Lequerica et al. (2006) developed the RTES based on rehabilitation research literature as a response to quality assurance issues. Its purpose is to document a patient's level of engagement in rehabilitation therapy to identify problem areas that could be targeted for intervention. Engagement is defined as the deliberate effort and commitment to working toward the goals of rehabilitation therapy (Lequerica et al., 2006). The instrument consists of 15 items assessing “attitudes, perceptions, and expectations that influence engagement and performance” (Lequerica et al., 2007; p. 180). It rates on a 4-point Likert scale, although its wording is not reported. The authors associate a high level of engagement with increased participation in rehabilitation activities (Lequerica & Kortte, 2010).

The RTES was tested in a sample of 75 inpatients admitted to the brain injury unit of an acute rehabilitation facility. Patients suffered from acquired brain injury or an acute neurophysiological event. Occupational and physical therapists scored the individual patient independently during the first week after admission. The internal consistency was high (Cronbach's alpha 0.97 for PT and 0.99 for OT). The interrater reliability was satisfactory (ICC .71). Rasch analysis resulted in a relatively unidimensional construct in both ratings. RTES scores accounted for variance in injury severity and progress in cognitive (= .016) and motor FIM (= .009) thus supporting predictive validity (Table 1).

The RTES was applied in one more study with brain injury patients (= 69) (Lequerica et al., 2007) (Table 2).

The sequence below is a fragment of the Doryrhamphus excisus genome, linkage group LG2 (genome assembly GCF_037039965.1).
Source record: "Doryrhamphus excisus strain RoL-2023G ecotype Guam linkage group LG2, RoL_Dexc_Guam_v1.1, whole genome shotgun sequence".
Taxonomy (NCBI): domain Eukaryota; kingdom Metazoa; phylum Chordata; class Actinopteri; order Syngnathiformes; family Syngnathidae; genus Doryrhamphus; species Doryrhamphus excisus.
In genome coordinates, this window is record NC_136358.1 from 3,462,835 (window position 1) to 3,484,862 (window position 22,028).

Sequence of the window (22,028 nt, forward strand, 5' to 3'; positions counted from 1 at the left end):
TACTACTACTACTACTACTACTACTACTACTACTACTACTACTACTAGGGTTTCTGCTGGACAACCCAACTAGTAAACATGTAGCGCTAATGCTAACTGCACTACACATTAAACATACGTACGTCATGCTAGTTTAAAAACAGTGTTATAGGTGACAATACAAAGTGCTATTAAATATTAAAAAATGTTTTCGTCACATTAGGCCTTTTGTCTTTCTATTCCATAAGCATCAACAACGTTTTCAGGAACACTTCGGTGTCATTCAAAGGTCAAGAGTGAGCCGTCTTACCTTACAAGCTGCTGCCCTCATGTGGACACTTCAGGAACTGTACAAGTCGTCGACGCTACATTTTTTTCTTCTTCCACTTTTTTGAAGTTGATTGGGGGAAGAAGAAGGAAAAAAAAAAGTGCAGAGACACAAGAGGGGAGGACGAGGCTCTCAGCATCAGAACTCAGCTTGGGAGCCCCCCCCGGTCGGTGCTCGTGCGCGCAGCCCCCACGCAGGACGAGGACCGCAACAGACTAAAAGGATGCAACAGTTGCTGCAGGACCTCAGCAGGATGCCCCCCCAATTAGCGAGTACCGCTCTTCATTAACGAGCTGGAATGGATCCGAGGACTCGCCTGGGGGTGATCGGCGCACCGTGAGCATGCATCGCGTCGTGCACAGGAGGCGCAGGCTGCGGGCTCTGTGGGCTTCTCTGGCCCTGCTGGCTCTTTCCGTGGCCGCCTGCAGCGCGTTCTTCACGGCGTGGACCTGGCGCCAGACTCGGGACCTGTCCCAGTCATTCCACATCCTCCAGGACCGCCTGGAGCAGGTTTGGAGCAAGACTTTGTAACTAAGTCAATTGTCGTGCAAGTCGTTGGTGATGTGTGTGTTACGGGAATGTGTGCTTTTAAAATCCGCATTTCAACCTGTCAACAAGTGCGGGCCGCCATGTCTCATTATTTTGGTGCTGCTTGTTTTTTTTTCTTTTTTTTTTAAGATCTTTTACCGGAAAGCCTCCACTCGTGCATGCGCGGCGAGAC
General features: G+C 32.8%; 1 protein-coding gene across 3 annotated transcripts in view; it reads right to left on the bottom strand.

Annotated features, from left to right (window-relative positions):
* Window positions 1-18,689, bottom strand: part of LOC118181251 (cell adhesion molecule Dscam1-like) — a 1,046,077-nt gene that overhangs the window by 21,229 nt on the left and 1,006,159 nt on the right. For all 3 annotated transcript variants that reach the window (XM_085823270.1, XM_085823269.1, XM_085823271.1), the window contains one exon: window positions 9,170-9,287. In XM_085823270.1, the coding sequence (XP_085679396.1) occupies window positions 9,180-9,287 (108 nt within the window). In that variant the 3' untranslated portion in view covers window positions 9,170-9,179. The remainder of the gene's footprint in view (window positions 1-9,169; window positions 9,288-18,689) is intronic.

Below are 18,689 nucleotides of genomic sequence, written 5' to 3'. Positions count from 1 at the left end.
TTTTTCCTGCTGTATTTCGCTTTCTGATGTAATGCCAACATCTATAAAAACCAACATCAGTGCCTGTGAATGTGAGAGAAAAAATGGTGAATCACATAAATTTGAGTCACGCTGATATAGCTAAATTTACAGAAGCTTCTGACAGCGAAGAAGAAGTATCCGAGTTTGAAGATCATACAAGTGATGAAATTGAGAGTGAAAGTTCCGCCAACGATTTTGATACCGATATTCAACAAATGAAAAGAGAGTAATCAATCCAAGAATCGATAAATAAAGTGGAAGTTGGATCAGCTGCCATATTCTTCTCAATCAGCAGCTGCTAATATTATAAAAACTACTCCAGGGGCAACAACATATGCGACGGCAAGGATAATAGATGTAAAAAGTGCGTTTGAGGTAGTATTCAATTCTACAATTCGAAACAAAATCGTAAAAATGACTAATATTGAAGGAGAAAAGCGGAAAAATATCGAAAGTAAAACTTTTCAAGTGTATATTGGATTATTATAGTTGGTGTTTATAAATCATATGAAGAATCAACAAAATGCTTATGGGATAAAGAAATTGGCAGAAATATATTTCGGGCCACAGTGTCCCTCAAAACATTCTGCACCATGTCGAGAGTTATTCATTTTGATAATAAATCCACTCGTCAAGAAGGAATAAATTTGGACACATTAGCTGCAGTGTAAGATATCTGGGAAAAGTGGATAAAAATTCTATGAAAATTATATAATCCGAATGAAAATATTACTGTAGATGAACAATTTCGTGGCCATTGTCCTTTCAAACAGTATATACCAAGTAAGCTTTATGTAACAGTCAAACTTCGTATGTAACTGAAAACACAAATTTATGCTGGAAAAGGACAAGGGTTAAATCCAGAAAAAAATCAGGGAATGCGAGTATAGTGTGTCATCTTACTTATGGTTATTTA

Hopkins Rehabilitation Engagement Rating Scale

The HRERS, developed by Kortte et al. (2007), is based on a coauthor's unpublished rehabilitation participation measure. The authors define participation as the degree or extent to which a subject partakes in rehabilitation activities. They extend the construct of participation beyond therapy attendance and motivation into engagement. This term is defined “as an interest in, and an intentional effort to, work toward the rehabilitation goals” (Kortte et al., 2007, p. 878). The instrument consists of five items within the single domain of “engagement” capturing therapy attendance, attitude toward rehabilitation, and participating behavior. Therapists rate their observations on a 6-point Likert scale.

The HRERS was tested with 206 inpatients in three local hospitals providing inpatient rehabilitation programs. Patients were included if it was their first rehabilitation admission and if there was no more than a mild cognitive impairment. They had a diagnosis of either spinal cord injury or stroke, amputation, hip or knee replacement. Patients' engagement was rated on the HRERS throughout the inpatient stay by an occupational and a physical therapist independently. The internal consistency was high (Cronbach's alpha = 0.92 for PT and 0.91 for OT). Interrater reliability was satisfactory. Construct validity is documented by factor analysis (one single factor) and further supported by correlation with key clinical variables. Differences between HRERS scores and FIM scores (= .04) and number of total absences from therapy sessions (< .001) demonstrate criterion-related validity (Kortte et al., 2007).